To take your example, a sample of the population at large should be politically representative if it is a good sample. If it is not politically representative, then it is not a good sample of the population at large, it’s a politically biased one.

    Now, that bias may not matter, if you are asking about soap powder there’s not likely to be any correlation, a politically weighted sample should give the same result as a non politically weighted sample, so while it might theoretically make is a more representative sample, weighting it that way would be a waste of time and money. In anything touching on politics though, even away from actual voting intentions, political viewpoint is likely to make a difference.

    If weighting something to match a known, accurate target makes a difference to the answer, then not weighting by it means your sample is not accurately reflecting reality. In short, if weighting by past vote makes a difference, it should be done. If it doesn’t make a difference, then it is unnecessary.

    (All of this, of course, is assuming you think past vote weighting is legitimate way to do political weighting in the first place. If you think past vote weighting leads to a more representative sample for voting intention, it follows it will do the same for other questions. If like MORI you think it’s not suitable and there isn’t a good way to do political weighting, then you’d think it was a bad idea across the board).

  3. The question arises as to whether the BBC policy is intentional.

    1) There is reasonable cause to suspect that the BBC is institutionally pro-Labour (as has been stated by many BBC broadcasters & executives).

    2) The BBC chooses to use a polling approach which overstates the support for Labour.

    Am I alone in considering that the justification for 2 may be found in 1?

  4. Weighting is just another term for excuses for vote fixing.

  5. Thanks very much for your reply.

    I suppose my ambivalence towards policitcal weighting as an approach means I can see how you could construct an argument for both methods giving representative outcomes.

    But I fully accept your argument about consistency of approach.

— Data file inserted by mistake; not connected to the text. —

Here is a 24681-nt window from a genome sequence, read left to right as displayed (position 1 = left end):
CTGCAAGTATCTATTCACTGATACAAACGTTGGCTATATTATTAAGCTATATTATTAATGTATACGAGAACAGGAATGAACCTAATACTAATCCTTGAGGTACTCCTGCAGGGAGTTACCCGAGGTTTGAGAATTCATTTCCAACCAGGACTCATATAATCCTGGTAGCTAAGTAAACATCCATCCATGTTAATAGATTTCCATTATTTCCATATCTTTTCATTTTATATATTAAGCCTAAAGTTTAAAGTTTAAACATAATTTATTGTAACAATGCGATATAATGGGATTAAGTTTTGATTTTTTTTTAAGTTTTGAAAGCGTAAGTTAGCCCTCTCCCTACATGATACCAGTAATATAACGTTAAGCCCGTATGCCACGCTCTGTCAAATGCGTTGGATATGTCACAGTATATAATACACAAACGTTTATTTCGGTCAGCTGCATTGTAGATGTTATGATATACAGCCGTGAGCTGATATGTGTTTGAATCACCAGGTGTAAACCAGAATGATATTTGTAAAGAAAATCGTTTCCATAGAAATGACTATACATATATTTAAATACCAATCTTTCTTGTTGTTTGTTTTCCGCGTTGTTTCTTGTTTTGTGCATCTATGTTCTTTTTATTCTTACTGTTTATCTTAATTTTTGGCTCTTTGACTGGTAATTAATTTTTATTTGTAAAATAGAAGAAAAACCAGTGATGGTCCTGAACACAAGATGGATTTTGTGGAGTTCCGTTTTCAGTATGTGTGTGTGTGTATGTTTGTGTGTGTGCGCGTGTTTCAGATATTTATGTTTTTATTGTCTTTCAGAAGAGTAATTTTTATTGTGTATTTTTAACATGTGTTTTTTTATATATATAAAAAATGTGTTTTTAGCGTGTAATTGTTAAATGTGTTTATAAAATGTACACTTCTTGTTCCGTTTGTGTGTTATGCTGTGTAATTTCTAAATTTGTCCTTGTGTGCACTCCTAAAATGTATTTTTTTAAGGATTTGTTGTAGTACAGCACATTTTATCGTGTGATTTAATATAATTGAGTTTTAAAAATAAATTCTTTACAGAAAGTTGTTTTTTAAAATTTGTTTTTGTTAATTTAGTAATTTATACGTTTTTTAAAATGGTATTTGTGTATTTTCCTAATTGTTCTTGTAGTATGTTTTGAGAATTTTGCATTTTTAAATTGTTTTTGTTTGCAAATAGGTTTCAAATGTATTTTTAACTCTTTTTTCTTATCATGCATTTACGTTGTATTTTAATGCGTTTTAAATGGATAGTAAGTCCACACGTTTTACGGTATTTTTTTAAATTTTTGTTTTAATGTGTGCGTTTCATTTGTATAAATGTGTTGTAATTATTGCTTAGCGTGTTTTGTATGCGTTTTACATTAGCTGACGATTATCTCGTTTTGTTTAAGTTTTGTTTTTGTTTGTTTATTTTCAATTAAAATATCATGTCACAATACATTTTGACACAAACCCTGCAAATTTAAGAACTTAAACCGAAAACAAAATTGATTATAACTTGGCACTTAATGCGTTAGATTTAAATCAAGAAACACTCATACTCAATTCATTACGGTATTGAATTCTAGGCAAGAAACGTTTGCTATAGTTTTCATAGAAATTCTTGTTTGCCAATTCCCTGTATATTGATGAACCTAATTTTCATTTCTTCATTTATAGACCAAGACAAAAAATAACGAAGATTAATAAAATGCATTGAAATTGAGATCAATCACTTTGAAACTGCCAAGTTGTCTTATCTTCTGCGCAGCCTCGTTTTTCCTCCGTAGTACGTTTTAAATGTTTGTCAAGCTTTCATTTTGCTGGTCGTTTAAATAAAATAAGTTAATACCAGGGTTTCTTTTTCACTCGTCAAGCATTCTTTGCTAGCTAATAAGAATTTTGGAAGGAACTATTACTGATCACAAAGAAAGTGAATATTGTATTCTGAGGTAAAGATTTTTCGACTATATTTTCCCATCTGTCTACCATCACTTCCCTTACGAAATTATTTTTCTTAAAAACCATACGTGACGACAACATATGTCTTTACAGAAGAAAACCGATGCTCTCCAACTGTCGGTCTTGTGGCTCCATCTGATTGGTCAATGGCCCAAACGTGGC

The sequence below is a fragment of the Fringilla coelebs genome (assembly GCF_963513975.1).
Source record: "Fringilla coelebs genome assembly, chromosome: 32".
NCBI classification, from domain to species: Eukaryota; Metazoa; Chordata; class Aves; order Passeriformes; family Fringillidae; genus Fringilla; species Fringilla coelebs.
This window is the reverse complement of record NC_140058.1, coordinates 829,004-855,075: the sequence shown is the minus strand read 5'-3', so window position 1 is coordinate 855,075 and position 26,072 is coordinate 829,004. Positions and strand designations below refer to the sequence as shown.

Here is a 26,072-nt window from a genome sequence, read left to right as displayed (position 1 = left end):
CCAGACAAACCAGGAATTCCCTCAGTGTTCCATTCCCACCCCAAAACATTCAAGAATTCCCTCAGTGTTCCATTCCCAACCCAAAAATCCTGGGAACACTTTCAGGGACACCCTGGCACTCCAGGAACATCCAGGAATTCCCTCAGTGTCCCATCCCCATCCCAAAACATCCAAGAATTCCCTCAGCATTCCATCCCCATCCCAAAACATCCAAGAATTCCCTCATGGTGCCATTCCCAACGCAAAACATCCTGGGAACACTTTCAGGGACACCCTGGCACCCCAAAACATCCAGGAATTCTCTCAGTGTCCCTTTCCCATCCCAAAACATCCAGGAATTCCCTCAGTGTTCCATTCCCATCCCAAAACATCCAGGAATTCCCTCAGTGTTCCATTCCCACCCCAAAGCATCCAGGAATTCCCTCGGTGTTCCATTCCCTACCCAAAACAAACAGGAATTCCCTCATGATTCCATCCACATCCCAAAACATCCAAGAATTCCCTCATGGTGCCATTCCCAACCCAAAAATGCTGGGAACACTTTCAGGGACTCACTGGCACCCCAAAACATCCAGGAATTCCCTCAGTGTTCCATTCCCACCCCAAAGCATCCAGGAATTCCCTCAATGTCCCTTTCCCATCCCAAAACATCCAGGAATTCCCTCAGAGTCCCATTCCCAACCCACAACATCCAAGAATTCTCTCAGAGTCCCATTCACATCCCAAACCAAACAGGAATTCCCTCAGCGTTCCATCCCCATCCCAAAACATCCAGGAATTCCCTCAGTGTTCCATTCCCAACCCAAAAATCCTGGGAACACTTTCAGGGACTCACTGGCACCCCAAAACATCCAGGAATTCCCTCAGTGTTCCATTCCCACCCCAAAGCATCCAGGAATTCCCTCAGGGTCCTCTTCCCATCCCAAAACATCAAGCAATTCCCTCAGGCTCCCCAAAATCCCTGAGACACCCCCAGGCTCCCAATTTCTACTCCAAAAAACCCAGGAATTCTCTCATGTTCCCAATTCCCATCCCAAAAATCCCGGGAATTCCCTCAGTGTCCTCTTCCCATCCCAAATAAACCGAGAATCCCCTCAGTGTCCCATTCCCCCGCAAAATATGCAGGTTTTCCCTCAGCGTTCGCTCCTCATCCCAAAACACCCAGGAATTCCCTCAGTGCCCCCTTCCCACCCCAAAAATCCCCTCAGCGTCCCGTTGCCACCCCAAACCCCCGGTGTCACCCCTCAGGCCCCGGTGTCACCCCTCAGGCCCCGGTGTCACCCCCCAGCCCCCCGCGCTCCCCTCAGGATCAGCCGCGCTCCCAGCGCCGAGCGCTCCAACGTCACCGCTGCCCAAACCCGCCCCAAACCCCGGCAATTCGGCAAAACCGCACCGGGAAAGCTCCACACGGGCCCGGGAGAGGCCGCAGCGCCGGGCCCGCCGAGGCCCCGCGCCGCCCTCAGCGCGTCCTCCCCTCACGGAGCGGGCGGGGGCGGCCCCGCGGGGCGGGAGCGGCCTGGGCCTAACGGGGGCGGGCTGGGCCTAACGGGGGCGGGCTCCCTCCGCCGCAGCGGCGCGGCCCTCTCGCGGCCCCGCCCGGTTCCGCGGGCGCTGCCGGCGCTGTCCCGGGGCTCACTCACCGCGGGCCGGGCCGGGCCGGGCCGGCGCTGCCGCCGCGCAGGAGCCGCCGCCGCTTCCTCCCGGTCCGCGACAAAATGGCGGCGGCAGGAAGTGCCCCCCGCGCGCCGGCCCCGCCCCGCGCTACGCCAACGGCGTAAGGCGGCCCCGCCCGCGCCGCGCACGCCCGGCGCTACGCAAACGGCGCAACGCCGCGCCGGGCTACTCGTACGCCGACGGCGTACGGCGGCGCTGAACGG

6. In the ComRes poll for the BBC’s Daily Politics, which WASN’T weighted by past vote, Brown & Darling were most trusted by 32%, Cameron & Osborne were most trusted by 23%, Clegg & Cable by 4%.

    So let us get this straight. Labour voters trust Rusty (and sock-puppet), and everyone else are unsure about anyone else sorting out the economy….?

    Given McBean’s legacy, you consider this a good poll for nEU Labour? Why…?

    I assume you are just waiting for the IPSOS poll about the economic outlook (as mentioned by Mr this morning)? If so, do what we all do: wait for the latest polling information, digest it and then comment upon it – assuming that is worth it.

    I understand that the next fifteen-months look pretty dull – Tory land-slide and all – but can we be surgical in our comments? Let’s look at polls not for trends, methodology or financing-interest, but for the peculiarities held within. The rest we should leave to Mike’s playpen…! :P

  7. Cyberkast

    To take your example of Fox-Hunting, for the sample to be representative, it would need to have a correct mix of Townies, suburbanites / country folk. Otherwise, one could eaily prodiuce a skewed result in either direction.

    The Beeb no doubt would opt for a metropolitan poll since that would in any case be cheaper to produce.

    I suspect that Cynosarges (no relation to cyberkast ?) makes a valid point about the Beeb’s preference for polls which support its own pre-conceptions.


  8. BBC coverage is governed not by any bias institutional or otherwise but by the flow of information. In the Tory years Labour politicians and supporters were never done complaining about the Thatcherite BBC particularly with regards to things like the the Falklands and the miners strike.

    Since Labour took power it’s been the Tories that have been complaining.

    For my party there was no end of people crying foul for years about the Unionist plots of the London BBC, but that has subdued since 2007 when we became the Government.

    The BBC follows the news and it’s narrative and a government makes the news and is part of the narrative. A good government or at least one with good PR can set and control the narrative and with it ,with luck, the way the media represents it.

    I wouldn’t go as far as saying the BBC is an innocent victim, but for me what we are seeing isn’t pro party bias but pro government bias both north and south of the border.

    That or paranoid Tories seeing reds under every bed.


    What’s your take on the BBC;

    Flawed professionals, dupes for the government or closet trots.


  9. Paul,

    Thanks for your post. I understand the need for a sample to be representative and for the need for weighting (it happens to be my day job).